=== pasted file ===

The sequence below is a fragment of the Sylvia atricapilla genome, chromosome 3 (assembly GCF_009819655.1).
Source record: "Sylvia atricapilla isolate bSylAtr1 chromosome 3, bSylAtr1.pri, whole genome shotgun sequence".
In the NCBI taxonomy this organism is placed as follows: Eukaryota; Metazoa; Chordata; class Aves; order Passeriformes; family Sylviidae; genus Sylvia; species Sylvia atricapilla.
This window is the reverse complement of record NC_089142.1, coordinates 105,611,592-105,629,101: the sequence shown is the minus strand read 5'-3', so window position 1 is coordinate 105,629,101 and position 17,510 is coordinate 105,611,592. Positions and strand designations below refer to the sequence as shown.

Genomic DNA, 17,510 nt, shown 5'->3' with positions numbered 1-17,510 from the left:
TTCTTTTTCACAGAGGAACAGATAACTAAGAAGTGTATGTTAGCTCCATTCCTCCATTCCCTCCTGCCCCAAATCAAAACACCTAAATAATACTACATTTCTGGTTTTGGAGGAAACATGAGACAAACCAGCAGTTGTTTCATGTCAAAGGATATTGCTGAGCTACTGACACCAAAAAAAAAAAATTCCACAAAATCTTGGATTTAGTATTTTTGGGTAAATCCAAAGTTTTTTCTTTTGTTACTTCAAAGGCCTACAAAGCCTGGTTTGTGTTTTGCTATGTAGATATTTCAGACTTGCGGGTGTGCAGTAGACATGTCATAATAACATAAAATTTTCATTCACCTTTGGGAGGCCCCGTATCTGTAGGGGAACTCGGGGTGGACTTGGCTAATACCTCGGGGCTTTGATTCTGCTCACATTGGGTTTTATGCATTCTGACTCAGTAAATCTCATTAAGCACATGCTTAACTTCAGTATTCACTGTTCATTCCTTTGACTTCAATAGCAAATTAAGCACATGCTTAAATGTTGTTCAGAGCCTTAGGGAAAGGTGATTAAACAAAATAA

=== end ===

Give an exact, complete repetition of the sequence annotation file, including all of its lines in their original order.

The sequence below is a fragment of the Sylvia atricapilla genome, chromosome 3 (assembly GCF_009819655.1).
Source record: "Sylvia atricapilla isolate bSylAtr1 chromosome 3, bSylAtr1.pri, whole genome shotgun sequence".
In the NCBI taxonomy this organism is placed as follows: Eukaryota; Metazoa; Chordata; class Aves; order Passeriformes; family Sylviidae; genus Sylvia; species Sylvia atricapilla.
This window is the reverse complement of record NC_089142.1, coordinates 105,611,592-105,629,101: the sequence shown is the minus strand read 5'-3', so window position 1 is coordinate 105,629,101 and position 17,510 is coordinate 105,611,592. Positions and strand designations below refer to the sequence as shown.

Genomic DNA, 17,510 nt, shown 5'->3' with positions numbered 1-17,510 from the left:
TTCTTTTTCACAGAGGAACAGATAACTAAGAAGTGTATGTTAGCTCCATTCCTCCATTCCCTCCTGCCCCAAATCAAAACACCTAAATAATACTACATTTCTGGTTTTGGAGGAAACATGAGACAAACCAGCAGTTGTTTCATGTCAAAGGATATTGCTGAGCTACTGACACCAAAAAAAAAAAATTCCACAAAATCTTGGATTTAGTATTTTTGGGTAAATCCAAAGTTTTTTCTTTTGTTACTTCAAAGGCCTACAAAGCCTGGTTTGTGTTTTGCTATGTAGATATTTCAGACTTGCGGGTGTGCAGTAGACATGTCATAATAACATAAAATTTTCATTCACCTTTGGGAGGCCCCGTATCTGTAGGGGAACTCGGGGTGGACTTGGCTAATACCTCGGGGCTTTGATTCTGCTCACATTGGGTTTTATGCATTCTGACTCAGTAAATCTCATTAAGCACATGCTTAACTTCAGTATTCACTGTTCATTCCTTTGACTTCAATAGCAAATTAAGCACATGCTTAAATGTTGTTCAGAGCCTTAGGGAAAGGTGATTAAACAAAATAA